The action is set by pressing the trigger forward. This compresses the spring. A very light touch on the trigger releases its scear from engagement, and in place of the steady pressure from the human finger, it is driven back by the spring against the pistol lock release, the tail of the scear, and fires the pistol with a quicker and clearer action than is possible with the finger pull.
At this time, too, the saw-handle duelling pistol came into favour, but this type of handle, in which the shape was exactly like a tenon saw, was not popular for other uses. I have seen a small pair of all-metal saw-handle pieces with belt hangers and stirrup ramrods by Manton—not Joe Manton, but his successors; but these were probably a special order executed possibly for an officer of the East India Company, as the style was similar to weapons popular in the Indies.
The caplock system rendered pocket arms much less cumbrous and much cheaper to manufacture. Soon a quantity of caplock pocket pairs were on the market, varying from neat little folding trigger weapons, about four inches long, to eight-inch pieces of large bore. None of these had extensions of wood up the barrel, and they were nearly all reversions to the box-lock model, with top hammer (or in better classes “side hammers”); that had always been popular.
The earlier caplock duelling pieces were like the best flint-locks, and had wood up to the muzzle; but soon the better class makers cut down the fore-end to half-way up the barrel, where it had a horn tip; and some altered the style of the locks.
Till 1825 most locks were “side action”—that is to say, they had the main-spring in front of the hammer, and underneath the nipple. These gave place later to “back action” locks, which had the spring behind the hammer along the stock. By 1840 these were the most popular, as they did not weaken the woodwork of the pistol as much as the old system.
The very earliest caplock pieces had the lock secured to the stock by two long screws traversing the stock, exactly as was the practice with flintlocks. In very late flint-locks and most caplocks, one screw (called the “side nail”) alone suffices to hold the lock, while its forward end hooks in under an internal screw head recessed into the wood.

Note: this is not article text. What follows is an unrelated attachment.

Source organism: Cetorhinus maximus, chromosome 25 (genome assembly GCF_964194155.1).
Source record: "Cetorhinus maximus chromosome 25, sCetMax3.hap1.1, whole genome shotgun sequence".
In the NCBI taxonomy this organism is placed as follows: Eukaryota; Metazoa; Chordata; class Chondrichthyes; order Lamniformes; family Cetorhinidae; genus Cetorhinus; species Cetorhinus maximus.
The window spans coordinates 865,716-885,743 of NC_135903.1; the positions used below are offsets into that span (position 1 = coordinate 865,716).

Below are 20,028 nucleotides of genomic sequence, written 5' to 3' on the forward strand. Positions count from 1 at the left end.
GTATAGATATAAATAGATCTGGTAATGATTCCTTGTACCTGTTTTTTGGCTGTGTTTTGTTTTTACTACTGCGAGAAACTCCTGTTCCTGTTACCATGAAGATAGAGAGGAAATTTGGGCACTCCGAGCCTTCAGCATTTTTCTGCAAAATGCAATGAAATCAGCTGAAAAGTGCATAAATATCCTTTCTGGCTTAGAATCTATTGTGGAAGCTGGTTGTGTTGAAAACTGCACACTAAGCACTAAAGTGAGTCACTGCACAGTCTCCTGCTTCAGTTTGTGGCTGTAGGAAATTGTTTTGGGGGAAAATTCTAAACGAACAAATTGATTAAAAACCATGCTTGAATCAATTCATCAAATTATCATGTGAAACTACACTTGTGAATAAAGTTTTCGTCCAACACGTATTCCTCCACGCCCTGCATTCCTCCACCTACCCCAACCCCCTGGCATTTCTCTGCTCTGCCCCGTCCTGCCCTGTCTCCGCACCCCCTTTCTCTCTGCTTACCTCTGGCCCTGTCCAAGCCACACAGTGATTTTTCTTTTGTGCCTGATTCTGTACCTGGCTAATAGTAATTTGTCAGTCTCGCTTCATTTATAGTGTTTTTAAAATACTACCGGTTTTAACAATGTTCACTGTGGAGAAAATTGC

Nearly all first-class duelling pistol locks have a detent and a safety catch integral with the lock mechanism.
There were many and various patents applied to the caplock period. One of the best known of these was Nock’s patent breech, in which a separate chamber was formed between nipple or touch-hole and powder-chamber. Here a few grains of powder found their way, and the flash of the cap had room to expand, insuring a better ignition. Nock’s best pistols—and there was no better make at the time—have these curious and rather heavy breeches, and they are sometimes mistaken for conversions. Nock’s patent breech was, in many ways, a reversion to the old cannon-barrel type, where a separate chamber for the powder was provided. The main point insured by this chamber was that the ball when rammed down did not compress the charge into a solid block that would delay the action of the flash. The same principle was used in mortars.
At this time queer pocket weapons and repeating and multi-shot devices of all kinds attracted the attention of inventors.
The large-bore small-sized pocket pistol known as the “Derringer” was first a muzzle-loading caplock pistol, and another type was the “Delvigne,” with concealed hammer and stud-trigger. This latter piece was breech loading, but smooth bore, and similar to the modern automatic in appearance.
Pistols with safety devices for holding the cap on the nipple, weapons with concealed hammers, under and over barrels, and all sorts of queer oddments, made their appearance, but design had in the main settled down upon sound lines.
With the caplock duelling pistol the development of this type of weapon ceased, for the modern duelling pistol is to-day identical in all respects with those of sixty years ago.
The standard “Gastin-Renette” or “Bastien-Lepage” duelling pistols used in France to-day are smooth-bored muzzle-loading caplock weapons, and it is well to bear in mind that breech-loading or rifled pistols are not allowed to be used under the Duelling Code.
German pistols in pairs, with a bastard Remington action, are sometimes sold or advertised as “duelling pistols”; as, too, are often pairs of large-bore rifled or smooth caplocks, which are properly horse pistols or house defence weapons. The collector should distinguish carefully between these and true duelling pieces.
The rifled duelling pistol has been barred as such for many years; the round-bulleted smooth-bore being judged amply dangerous enough for the purpose of an affair of honour.
The mode of loading rifled caplock pistols was of necessity cumbrous; for after the powder charge had been rammed down, the bullet—spherical or conical—was enclosed in a circular greased linen patch and hammered down upon the powder against the resistance of the rifling by means of a ramrod and mallet. In modern duelling pistols sets in cases a mallet is supplied for this purpose; other fitments include screws for withdrawing the charge, powder-flask, bullet-mould, ramrod, nipple key and a pricker for cleaning blocked nipples. The best sets of the period have sometimes as many as three sets of barrels: one pair smooth bore of duelling length; one a long rifled pair for target work; and the third pair short for carrying in a carriage or upon the person.
The accuracy of good caplock pistols equals that of a rifle, and wonderful practice can be made with them.
The principal development of the caplock system as applied to pistols was the perfection of the revolver—a matter dealt with in the following chapter. At this point, muzzle-loading and breech-loading developments overlap; and as the connection is fully covered by the subject of “Revolvers,” it will be better to take these first, and single-shot, breech-loading pistols later on, despite the fact that muzzle-loading revolvers belong of rights to the chapter on “The Percussion System.”